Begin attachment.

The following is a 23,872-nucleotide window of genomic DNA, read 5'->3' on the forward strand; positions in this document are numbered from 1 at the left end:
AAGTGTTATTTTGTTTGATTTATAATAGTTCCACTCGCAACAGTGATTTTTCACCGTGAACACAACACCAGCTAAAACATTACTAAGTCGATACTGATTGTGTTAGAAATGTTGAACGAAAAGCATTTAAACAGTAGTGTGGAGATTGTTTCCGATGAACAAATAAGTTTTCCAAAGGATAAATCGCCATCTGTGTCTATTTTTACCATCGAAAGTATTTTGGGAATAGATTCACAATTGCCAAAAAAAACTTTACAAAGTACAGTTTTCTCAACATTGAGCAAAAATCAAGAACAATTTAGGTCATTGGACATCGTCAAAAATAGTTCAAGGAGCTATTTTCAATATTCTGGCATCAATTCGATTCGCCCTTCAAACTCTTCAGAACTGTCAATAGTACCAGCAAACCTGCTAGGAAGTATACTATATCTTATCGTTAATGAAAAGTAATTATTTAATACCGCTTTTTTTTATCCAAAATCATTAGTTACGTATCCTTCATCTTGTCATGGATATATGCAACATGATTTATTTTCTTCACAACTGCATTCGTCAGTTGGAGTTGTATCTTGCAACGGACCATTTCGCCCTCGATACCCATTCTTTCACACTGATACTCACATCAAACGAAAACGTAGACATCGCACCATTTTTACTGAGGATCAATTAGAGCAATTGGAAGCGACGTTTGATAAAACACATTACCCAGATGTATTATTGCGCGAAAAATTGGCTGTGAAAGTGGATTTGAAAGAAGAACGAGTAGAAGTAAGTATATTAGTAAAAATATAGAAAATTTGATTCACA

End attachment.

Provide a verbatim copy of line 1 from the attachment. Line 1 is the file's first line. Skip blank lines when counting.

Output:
The following is a 23,872-nucleotide window of genomic DNA, read 5'->3' on the forward strand; positions in this document are numbered from 1 at the left end: